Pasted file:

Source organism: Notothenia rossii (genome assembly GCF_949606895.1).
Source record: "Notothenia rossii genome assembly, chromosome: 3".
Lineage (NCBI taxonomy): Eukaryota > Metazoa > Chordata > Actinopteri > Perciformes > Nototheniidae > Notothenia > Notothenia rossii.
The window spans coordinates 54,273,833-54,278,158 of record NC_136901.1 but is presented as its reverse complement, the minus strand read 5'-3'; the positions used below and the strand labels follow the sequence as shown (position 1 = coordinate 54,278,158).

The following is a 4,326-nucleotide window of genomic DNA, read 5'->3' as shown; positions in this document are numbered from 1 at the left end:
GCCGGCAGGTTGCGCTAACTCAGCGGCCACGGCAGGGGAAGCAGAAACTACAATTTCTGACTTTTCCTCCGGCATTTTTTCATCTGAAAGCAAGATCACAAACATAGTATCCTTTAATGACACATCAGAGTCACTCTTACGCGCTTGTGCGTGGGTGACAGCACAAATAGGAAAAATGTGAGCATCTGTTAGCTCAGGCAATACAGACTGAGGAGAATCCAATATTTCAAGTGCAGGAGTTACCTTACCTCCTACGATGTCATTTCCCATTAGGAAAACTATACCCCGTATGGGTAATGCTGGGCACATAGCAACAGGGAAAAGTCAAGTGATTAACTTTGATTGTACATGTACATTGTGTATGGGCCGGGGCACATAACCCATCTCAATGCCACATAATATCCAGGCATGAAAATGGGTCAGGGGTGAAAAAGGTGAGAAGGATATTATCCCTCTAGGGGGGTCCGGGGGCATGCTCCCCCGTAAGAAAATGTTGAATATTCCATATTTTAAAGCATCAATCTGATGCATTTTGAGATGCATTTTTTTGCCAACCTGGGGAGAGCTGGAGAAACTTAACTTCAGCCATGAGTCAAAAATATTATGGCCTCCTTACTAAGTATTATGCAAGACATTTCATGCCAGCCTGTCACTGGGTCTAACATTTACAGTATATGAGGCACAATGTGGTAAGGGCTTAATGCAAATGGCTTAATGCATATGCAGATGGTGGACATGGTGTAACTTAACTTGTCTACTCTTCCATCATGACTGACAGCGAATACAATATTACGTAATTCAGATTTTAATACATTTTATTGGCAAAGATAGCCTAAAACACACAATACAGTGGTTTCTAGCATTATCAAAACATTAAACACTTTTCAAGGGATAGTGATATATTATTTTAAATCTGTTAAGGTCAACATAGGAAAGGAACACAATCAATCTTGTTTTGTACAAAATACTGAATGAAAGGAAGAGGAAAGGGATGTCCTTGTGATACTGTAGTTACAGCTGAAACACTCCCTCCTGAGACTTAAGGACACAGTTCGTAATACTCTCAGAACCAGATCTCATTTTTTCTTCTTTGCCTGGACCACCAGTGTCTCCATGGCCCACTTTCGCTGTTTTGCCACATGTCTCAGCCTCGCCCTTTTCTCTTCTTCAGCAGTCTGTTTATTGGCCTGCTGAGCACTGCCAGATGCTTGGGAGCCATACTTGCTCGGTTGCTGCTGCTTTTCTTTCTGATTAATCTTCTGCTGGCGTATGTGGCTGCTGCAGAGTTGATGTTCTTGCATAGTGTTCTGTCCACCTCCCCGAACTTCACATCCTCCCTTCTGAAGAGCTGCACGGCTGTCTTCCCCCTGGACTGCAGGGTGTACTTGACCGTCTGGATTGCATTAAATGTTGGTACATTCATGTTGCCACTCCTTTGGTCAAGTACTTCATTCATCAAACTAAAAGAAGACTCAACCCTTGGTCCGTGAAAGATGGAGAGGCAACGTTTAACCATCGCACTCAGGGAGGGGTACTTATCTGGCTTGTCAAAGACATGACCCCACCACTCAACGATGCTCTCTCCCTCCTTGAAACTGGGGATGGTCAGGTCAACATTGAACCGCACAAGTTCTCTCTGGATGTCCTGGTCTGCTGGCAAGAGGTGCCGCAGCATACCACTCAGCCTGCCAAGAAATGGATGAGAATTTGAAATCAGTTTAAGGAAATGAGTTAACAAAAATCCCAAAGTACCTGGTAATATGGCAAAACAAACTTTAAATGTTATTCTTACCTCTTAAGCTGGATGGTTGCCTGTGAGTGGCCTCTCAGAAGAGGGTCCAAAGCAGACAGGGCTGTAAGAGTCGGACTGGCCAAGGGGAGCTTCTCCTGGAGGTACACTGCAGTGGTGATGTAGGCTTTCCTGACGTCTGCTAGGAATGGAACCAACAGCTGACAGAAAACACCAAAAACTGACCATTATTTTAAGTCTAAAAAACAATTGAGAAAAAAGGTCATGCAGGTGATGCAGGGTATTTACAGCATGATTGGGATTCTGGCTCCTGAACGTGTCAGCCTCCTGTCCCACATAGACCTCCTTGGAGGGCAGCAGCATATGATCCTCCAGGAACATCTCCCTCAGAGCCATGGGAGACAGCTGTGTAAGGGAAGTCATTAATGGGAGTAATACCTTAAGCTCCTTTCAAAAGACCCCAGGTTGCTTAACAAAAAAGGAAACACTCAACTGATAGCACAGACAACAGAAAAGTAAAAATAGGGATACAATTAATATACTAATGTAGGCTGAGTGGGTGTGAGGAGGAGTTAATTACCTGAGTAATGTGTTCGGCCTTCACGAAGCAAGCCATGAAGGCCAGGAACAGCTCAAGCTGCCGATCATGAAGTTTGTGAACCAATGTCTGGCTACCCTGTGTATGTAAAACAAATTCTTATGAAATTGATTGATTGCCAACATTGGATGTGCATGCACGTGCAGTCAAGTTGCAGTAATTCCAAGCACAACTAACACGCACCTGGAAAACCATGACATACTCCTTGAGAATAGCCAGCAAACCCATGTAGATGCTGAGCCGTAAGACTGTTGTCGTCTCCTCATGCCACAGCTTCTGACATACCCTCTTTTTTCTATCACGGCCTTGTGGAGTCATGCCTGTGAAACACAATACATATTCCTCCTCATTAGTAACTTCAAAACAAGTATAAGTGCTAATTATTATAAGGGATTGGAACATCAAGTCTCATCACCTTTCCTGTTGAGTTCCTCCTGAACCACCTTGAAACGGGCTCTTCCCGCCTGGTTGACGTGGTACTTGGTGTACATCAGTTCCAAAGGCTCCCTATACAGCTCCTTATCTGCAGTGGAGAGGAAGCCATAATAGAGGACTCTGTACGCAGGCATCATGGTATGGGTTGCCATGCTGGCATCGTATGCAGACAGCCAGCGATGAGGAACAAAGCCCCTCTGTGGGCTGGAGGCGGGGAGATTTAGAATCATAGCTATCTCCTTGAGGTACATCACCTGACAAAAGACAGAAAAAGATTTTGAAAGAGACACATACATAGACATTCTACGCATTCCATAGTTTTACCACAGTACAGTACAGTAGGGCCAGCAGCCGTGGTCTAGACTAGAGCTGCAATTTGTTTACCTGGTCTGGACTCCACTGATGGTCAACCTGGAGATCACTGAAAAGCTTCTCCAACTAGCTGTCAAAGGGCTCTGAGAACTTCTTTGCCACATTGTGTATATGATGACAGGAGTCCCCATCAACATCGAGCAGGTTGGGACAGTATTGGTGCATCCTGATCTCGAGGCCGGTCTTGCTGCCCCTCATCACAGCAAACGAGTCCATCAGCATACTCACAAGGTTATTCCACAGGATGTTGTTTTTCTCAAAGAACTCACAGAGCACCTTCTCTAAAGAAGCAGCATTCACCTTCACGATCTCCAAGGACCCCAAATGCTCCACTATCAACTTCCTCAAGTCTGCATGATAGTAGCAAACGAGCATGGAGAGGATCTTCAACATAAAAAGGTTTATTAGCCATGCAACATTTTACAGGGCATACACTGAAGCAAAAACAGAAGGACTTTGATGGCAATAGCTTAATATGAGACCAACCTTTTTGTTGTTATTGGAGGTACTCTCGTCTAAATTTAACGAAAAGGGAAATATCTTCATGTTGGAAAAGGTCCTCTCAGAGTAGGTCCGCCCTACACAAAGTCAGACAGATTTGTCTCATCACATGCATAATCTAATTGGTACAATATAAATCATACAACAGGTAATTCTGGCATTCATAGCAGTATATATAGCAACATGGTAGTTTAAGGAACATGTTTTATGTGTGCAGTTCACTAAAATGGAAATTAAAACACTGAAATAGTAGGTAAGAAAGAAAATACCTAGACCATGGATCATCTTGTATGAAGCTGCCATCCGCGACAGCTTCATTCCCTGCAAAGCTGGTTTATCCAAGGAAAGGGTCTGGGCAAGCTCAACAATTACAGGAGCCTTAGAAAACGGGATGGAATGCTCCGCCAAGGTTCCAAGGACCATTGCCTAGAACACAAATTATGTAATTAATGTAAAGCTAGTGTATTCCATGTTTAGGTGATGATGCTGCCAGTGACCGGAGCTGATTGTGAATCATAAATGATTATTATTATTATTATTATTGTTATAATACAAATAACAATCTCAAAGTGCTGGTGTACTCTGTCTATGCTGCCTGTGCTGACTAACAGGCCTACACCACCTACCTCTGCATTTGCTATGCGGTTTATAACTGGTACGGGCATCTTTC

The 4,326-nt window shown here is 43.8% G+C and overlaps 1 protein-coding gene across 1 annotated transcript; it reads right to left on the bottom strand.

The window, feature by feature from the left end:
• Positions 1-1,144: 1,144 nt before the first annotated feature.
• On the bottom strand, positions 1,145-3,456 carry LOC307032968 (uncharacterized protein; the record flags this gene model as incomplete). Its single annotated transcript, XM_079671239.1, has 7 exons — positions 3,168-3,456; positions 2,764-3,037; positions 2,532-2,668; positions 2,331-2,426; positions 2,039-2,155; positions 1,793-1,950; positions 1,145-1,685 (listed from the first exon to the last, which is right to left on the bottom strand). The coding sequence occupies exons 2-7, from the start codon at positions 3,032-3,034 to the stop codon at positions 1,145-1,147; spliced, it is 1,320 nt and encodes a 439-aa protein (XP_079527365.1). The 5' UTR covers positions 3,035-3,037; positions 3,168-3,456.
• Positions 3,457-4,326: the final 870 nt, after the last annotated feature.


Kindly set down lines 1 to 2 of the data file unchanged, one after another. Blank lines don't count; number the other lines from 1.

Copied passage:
Source organism: Notothenia rossii (genome assembly GCF_949606895.1).
Source record: "Notothenia rossii genome assembly, chromosome: 3".